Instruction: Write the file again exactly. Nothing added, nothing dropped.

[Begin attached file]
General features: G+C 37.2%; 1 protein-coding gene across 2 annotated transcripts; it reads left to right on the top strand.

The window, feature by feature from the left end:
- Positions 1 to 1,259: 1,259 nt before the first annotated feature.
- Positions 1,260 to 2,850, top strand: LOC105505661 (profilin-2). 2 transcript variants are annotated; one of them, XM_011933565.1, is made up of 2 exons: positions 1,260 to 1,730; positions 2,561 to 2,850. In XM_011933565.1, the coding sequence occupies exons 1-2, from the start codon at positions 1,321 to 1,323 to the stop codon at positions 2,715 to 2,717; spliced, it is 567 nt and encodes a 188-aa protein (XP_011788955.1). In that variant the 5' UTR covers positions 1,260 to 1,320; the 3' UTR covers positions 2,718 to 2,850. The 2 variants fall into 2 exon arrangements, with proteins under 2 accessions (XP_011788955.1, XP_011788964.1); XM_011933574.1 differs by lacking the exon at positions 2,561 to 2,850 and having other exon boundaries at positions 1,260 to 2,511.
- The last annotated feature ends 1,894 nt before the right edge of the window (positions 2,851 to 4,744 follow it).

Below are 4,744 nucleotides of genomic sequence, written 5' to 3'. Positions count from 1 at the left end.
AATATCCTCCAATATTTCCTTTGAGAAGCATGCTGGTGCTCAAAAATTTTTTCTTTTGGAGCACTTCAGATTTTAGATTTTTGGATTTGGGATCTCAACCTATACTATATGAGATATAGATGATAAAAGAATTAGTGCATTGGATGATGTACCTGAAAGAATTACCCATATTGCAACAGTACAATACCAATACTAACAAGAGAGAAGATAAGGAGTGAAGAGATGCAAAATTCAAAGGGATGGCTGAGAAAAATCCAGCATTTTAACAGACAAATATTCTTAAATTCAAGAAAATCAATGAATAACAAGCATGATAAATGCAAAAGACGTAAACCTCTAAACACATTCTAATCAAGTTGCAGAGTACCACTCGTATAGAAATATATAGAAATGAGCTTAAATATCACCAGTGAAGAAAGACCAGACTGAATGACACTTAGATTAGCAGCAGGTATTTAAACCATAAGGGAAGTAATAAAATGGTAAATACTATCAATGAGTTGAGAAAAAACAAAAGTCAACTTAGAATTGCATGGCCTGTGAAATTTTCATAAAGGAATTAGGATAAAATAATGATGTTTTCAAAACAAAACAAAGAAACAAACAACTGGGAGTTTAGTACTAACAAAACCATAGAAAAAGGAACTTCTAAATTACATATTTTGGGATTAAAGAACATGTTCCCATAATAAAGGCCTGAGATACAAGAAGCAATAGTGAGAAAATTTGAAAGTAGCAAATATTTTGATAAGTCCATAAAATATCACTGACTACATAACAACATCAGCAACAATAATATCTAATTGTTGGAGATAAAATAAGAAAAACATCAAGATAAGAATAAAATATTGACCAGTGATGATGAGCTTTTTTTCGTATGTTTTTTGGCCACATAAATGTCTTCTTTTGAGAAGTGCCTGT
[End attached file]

General features: G+C 37.2%; 1 protein-coding gene across 2 annotated transcripts; it reads left to right on the top strand.

The window, feature by feature from the left end:
- Positions 1 to 1,259: 1,259 nt before the first annotated feature.
- Positions 1,260 to 2,850, top strand: LOC105505661 (profilin-2). 2 transcript variants are annotated; one of them, XM_011933565.1, is made up of 2 exons: positions 1,260 to 1,730; positions 2,561 to 2,850. In XM_011933565.1, the coding sequence occupies exons 1-2, from the start codon at positions 1,321 to 1,323 to the stop codon at positions 2,715 to 2,717; spliced, it is 567 nt and encodes a 188-aa protein (XP_011788955.1). In that variant the 5' UTR covers positions 1,260 to 1,320; the 3' UTR covers positions 2,718 to 2,850. The 2 variants fall into 2 exon arrangements, with proteins under 2 accessions (XP_011788955.1, XP_011788964.1); XM_011933574.1 differs by lacking the exon at positions 2,561 to 2,850 and having other exon boundaries at positions 1,260 to 2,511.
- The last annotated feature ends 1,894 nt before the right edge of the window (positions 2,851 to 4,744 follow it).

Below are 4,744 nucleotides of genomic sequence, written 5' to 3'. Positions count from 1 at the left end.
AATATCCTCCAATATTTCCTTTGAGAAGCATGCTGGTGCTCAAAAATTTTTTCTTTTGGAGCACTTCAGATTTTAGATTTTTGGATTTGGGATCTCAACCTATACTATATGAGATATAGATGATAAAAGAATTAGTGCATTGGATGATGTACCTGAAAGAATTACCCATATTGCAACAGTACAATACCAATACTAACAAGAGAGAAGATAAGGAGTGAAGAGATGCAAAATTCAAAGGGATGGCTGAGAAAAATCCAGCATTTTAACAGACAAATATTCTTAAATTCAAGAAAATCAATGAATAACAAGCATGATAAATGCAAAAGACGTAAACCTCTAAACACATTCTAATCAAGTTGCAGAGTACCACTCGTATAGAAATATATAGAAATGAGCTTAAATATCACCAGTGAAGAAAGACCAGACTGAATGACACTTAGATTAGCAGCAGGTATTTAAACCATAAGGGAAGTAATAAAATGGTAAATACTATCAATGAGTTGAGAAAAAACAAAAGTCAACTTAGAATTGCATGGCCTGTGAAATTTTCATAAAGGAATTAGGATAAAATAATGATGTTTTCAAAACAAAACAAAGAAACAAACAACTGGGAGTTTAGTACTAACAAAACCATAGAAAAAGGAACTTCTAAATTACATATTTTGGGATTAAAGAACATGTTCCCATAATAAAGGCCTGAGATACAAGAAGCAATAGTGAGAAAATTTGAAAGTAGCAAATATTTTGATAAGTCCATAAAATATCACTGACTACATAACAACATCAGCAACAATAATATCTAATTGTTGGAGATAAAATAAGAAAAACATCAAGATAAGAATAAAATATTGACCAGTGATGATGAGCTTTTTTTCGTATGTTTTTTGGCCACATAAATGTCTTCTTTTGAGAAGTGCCTGT